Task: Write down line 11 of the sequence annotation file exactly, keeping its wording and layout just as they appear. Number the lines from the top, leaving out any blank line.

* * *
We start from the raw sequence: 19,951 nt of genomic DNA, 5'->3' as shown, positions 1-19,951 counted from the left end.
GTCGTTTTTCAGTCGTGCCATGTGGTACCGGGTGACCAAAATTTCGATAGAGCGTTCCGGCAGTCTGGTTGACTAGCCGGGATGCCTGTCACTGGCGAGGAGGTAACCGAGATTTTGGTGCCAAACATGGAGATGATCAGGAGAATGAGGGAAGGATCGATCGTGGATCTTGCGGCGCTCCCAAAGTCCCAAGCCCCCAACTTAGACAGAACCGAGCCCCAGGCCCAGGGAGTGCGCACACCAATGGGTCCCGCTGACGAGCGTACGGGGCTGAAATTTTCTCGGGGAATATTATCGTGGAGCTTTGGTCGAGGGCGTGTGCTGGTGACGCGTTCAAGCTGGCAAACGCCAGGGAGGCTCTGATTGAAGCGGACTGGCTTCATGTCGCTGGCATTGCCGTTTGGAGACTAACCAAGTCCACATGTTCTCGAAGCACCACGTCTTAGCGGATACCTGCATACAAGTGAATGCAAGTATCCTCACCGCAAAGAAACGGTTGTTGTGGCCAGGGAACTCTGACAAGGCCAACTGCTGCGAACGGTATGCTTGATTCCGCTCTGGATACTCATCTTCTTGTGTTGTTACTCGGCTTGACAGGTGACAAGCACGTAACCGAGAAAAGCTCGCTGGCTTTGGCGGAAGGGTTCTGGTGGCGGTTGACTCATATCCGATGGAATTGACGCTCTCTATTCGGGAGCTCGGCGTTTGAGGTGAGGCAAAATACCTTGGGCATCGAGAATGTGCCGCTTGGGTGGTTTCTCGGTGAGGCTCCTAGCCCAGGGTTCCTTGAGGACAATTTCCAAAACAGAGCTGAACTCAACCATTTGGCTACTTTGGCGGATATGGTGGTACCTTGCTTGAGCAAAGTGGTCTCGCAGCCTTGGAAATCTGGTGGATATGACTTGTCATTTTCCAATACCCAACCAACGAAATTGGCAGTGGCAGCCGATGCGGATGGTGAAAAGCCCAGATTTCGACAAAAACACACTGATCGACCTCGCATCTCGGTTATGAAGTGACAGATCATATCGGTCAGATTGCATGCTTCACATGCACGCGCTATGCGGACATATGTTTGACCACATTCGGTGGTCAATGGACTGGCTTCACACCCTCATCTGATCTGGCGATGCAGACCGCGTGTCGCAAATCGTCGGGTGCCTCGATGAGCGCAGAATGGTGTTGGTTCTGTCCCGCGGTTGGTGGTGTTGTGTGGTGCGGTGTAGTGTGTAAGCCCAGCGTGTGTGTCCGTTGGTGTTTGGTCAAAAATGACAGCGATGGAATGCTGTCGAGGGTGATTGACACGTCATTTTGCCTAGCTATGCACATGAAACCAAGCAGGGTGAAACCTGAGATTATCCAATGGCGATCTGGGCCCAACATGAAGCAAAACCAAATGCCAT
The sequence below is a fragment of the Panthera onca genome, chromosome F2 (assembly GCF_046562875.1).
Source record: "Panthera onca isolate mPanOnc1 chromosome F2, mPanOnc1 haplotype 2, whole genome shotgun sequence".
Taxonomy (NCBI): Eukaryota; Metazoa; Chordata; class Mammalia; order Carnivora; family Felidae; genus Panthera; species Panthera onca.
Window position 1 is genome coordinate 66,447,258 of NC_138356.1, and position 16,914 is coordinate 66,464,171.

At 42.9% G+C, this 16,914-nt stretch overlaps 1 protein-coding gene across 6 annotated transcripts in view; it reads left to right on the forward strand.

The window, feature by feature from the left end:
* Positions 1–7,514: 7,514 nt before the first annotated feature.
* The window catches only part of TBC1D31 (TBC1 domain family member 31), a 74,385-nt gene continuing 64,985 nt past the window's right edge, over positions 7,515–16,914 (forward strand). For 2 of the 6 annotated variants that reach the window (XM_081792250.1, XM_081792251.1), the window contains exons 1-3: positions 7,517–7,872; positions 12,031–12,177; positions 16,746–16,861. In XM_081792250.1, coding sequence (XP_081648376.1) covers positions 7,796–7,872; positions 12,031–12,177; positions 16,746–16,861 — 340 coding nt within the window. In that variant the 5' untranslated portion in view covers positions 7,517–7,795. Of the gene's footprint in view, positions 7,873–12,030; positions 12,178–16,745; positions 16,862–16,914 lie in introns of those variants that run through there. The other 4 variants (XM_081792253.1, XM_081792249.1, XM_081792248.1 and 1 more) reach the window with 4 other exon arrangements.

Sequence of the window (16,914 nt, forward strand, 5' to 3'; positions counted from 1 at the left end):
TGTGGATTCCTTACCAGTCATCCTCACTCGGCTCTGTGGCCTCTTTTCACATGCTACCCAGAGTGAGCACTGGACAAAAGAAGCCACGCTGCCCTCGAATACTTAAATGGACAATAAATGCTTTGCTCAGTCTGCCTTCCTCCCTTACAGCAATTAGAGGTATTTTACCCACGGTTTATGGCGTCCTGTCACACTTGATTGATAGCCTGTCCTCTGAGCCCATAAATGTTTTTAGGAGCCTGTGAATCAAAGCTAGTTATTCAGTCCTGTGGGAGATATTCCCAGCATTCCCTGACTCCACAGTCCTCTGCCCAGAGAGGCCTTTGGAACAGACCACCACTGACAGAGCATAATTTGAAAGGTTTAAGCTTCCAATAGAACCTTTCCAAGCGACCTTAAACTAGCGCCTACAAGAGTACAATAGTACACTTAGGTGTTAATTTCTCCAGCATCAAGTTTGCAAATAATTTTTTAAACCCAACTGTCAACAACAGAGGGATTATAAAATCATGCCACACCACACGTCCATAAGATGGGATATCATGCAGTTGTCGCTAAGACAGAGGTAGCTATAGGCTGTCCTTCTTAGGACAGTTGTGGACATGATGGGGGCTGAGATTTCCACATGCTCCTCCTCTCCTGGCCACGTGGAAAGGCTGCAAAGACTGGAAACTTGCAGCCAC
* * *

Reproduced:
Sequence of the window (16,914 nt, forward strand, 5' to 3'; positions counted from 1 at the left end):